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Collaborating across differences: Keep writing communication simple with the 5Ps

In the two previous newsletter pieces in this series, we learned how non-binding co-author agreements and reflective conversations can build trust and understanding among collaborators. In this piece, we will consider how developing a shared vocabulary about a writing project can support writing partners or teams.

A campus partner and I are at the end of a three-year study of collaborative writers in which we work with faculty and graduate students who co-author manuscripts for publication or proposals for funding. One of our important, preliminary insights is that many writers share the concern about miscommunicating in ways that interfere with next steps, recommended revisions, and co-author contributions.

For faculty advisors, poor collaborator communication is often frustrating and can create project backlog. For graduate students, miscommunication about their writing project can be confusing and stressful, with implications for the development of their field-specific expertise and impacts on timely progress to degree. For both writers, poor communication about the writing project can be time-wasting and disheartening.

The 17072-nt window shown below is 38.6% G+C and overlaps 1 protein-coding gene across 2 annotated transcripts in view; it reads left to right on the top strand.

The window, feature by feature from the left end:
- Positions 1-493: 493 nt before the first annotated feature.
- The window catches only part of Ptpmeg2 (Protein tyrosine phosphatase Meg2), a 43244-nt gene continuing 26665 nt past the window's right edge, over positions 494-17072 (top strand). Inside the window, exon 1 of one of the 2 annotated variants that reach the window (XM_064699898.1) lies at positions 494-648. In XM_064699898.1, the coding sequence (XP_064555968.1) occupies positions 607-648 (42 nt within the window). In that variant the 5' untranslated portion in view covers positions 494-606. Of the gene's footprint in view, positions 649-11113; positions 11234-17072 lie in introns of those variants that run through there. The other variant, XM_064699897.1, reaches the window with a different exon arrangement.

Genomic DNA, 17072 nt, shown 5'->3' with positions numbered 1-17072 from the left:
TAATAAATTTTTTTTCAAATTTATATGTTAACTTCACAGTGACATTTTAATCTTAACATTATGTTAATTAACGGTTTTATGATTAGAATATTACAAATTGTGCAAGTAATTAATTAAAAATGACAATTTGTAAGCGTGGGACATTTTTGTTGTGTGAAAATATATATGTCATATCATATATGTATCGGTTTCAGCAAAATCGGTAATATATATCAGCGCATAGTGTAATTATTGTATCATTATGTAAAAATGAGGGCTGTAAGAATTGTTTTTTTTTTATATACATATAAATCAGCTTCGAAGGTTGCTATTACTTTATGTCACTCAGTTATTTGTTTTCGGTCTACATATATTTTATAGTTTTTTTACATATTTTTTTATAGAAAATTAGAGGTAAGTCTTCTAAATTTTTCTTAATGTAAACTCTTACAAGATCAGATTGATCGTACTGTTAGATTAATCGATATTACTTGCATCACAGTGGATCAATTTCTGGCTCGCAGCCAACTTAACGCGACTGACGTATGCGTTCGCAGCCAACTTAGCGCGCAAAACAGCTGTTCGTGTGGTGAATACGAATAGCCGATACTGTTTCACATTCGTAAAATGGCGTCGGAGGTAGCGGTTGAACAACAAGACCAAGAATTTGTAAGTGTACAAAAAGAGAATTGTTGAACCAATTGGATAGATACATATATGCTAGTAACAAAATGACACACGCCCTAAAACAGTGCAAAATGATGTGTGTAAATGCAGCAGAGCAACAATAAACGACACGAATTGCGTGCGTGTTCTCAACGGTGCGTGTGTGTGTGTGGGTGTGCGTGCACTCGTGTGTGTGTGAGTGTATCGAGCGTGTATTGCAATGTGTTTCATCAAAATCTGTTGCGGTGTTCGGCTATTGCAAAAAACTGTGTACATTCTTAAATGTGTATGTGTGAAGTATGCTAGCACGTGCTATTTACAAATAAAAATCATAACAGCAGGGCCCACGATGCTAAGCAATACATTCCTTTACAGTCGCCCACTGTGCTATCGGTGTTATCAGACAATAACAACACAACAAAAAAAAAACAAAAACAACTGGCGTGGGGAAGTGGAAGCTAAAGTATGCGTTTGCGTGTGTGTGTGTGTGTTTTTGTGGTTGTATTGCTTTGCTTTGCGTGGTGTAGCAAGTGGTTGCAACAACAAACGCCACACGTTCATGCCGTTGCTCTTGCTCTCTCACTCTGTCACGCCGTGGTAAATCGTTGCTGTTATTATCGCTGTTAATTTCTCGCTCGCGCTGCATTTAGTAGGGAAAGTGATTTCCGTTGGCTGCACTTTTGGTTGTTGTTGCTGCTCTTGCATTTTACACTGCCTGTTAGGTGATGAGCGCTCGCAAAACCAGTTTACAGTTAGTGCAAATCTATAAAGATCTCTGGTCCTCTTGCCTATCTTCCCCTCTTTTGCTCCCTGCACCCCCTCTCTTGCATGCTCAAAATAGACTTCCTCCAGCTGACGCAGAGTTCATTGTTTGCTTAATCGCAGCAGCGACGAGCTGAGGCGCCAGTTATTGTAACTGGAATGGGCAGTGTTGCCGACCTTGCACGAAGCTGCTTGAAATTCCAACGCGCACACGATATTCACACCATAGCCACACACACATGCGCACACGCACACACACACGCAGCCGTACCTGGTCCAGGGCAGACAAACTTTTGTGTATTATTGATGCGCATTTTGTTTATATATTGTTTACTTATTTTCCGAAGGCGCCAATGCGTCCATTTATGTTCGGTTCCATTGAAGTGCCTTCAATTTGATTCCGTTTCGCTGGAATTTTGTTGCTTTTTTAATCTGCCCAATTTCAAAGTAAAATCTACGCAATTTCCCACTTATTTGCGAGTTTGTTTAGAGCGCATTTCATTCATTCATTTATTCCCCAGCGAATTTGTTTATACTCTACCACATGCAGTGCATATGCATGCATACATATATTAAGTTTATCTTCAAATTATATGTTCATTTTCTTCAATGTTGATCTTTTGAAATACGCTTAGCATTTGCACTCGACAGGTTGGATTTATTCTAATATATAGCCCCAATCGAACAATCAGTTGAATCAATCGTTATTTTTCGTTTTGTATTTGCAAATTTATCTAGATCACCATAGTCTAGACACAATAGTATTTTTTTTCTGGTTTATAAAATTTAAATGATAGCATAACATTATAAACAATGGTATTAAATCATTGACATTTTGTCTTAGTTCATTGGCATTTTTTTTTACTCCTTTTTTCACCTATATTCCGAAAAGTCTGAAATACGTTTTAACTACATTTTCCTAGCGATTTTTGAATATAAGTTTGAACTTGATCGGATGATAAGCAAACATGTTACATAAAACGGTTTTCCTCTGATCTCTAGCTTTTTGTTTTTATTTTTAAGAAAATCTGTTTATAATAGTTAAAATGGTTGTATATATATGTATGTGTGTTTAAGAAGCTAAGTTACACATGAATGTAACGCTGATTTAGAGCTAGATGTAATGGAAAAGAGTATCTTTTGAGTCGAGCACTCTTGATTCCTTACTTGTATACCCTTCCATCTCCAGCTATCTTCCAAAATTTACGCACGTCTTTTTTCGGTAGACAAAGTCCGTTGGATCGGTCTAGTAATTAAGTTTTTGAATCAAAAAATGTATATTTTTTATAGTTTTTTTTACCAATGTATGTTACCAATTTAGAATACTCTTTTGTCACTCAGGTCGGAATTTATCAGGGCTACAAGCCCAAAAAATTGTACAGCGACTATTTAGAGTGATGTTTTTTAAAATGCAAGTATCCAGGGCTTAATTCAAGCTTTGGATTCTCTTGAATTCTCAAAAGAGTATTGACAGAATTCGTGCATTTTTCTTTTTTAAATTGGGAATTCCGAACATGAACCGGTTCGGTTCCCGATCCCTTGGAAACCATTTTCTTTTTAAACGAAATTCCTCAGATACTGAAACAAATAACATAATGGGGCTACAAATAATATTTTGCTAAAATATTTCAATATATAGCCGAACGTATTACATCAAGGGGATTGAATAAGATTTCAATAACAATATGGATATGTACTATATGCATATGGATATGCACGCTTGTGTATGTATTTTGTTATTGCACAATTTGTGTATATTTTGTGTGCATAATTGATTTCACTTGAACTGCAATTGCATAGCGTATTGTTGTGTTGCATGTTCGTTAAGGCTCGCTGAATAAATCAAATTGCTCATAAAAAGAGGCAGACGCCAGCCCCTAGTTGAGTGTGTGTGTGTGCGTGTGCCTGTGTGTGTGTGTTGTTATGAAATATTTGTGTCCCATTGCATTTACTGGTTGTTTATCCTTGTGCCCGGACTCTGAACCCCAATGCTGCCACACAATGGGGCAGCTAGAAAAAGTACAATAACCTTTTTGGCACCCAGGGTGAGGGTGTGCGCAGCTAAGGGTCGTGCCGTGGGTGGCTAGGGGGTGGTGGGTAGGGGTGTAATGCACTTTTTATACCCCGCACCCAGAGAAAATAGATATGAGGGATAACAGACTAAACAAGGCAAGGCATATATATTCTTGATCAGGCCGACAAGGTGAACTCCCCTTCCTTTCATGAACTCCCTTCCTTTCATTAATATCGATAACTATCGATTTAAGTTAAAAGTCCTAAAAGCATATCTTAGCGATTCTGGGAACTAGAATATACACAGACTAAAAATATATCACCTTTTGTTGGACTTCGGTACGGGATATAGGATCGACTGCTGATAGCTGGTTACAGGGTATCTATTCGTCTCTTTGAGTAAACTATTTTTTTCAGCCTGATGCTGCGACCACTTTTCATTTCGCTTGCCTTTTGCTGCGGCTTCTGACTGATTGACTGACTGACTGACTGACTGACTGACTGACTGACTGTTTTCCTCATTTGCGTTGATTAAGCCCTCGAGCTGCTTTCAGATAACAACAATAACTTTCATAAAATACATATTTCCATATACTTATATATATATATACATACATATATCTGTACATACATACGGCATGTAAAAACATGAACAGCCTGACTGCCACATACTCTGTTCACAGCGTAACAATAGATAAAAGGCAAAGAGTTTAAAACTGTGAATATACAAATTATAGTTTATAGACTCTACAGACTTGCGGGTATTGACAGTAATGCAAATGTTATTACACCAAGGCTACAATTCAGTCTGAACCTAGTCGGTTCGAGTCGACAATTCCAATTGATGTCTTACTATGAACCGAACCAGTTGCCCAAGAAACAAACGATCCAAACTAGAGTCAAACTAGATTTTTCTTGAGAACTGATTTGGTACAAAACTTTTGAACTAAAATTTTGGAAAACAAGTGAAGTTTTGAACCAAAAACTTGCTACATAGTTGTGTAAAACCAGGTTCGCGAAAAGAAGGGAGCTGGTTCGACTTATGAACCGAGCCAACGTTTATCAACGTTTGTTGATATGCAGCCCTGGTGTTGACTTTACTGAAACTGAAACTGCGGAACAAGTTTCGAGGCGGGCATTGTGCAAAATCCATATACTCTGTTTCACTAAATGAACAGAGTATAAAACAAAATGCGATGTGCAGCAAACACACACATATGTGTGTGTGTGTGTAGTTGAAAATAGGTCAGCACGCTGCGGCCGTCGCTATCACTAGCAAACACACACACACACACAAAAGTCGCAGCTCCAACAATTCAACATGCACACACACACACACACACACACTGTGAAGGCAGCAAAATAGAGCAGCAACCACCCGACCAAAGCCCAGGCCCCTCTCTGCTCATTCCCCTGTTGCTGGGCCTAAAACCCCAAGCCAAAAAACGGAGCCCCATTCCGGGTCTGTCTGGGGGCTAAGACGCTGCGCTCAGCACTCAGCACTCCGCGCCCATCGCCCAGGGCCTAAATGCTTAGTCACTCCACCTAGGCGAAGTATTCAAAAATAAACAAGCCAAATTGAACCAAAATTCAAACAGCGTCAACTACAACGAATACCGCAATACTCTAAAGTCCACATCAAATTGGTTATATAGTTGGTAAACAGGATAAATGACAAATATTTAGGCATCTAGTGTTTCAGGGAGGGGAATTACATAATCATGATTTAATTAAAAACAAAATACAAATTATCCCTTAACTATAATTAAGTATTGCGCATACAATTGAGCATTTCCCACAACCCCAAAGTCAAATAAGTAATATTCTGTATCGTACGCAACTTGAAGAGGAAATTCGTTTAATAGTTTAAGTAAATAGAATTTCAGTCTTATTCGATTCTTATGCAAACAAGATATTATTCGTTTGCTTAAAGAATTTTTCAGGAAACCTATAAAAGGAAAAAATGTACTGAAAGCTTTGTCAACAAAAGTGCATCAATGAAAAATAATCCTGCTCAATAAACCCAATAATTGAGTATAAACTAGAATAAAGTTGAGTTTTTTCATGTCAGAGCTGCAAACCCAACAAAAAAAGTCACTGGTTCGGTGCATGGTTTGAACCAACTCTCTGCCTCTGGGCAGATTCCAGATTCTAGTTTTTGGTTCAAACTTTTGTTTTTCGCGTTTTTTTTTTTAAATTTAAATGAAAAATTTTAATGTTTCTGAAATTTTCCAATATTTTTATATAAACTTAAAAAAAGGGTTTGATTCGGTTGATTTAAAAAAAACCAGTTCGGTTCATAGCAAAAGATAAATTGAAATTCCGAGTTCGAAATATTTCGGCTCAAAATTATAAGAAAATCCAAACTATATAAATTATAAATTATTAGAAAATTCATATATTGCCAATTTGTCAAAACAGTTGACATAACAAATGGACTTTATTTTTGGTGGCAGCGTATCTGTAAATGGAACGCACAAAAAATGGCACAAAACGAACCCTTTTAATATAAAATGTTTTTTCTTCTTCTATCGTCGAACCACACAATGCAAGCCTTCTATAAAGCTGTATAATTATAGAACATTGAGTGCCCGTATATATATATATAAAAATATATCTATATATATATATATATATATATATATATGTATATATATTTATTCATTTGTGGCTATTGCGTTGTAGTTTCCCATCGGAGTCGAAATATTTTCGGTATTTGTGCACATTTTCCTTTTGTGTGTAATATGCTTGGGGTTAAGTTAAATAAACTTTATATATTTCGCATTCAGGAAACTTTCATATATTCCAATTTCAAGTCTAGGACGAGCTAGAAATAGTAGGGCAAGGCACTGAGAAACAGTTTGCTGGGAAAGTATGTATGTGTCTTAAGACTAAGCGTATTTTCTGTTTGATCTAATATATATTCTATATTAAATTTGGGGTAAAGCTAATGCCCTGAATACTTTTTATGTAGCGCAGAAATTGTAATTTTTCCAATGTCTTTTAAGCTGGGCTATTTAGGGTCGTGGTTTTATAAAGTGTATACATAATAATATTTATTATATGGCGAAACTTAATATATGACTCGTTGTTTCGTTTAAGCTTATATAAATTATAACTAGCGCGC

Collaborating authors may find they have situational differences that play a role in how they connect—or misconnect—with one another. The faculty advisor and graduate student collaborators mentioned above are coming to their writing project from very different ranks and career positions. Many other differences may exist as well: our personal and professional identities, backgrounds, and skill-levels all help shape our approach to a new writing project, and may be a source of miscommunication.

Writing is a deceptively complex term—it represents a thing (noun), an action (verb), and an ongoing process (gerund). Complicating matters further, writing forces us to confront our past challenges alongside our current vulnerabilities, actively engage with our career-building and learning expectations, and—sometimes— share our partially formed thoughts. With all this layered complexity, we may often talk about writing with colleagues thinking that we have been talking about the same thing, only to learn we have different starting assumptions. To keep communication about the writing project clear and, thus, to keep the project moving forward, we recommend that co-authors articulate and clarify their meanings and expected approaches at the beginning of a project.

In your planning and reflective conversations (or if a miscommunication occurs), you may find it helpful to get grounded about which element of writing is providing the most challenges. We have found the following “five Ps” helpful in organizing our thinking and distinguishing different aspects of writing:

  • PRODUCT: the output of the collaboration, which will have a genre, be field-specific, include specialized knowledge, and have a sophisticated style
  • PROCESS: the putting together of a manuscript or proposal (the craft of what goes where)
  • PRACTICE: the customary, habitual way of doing (or not doing) tasks for individuals and teams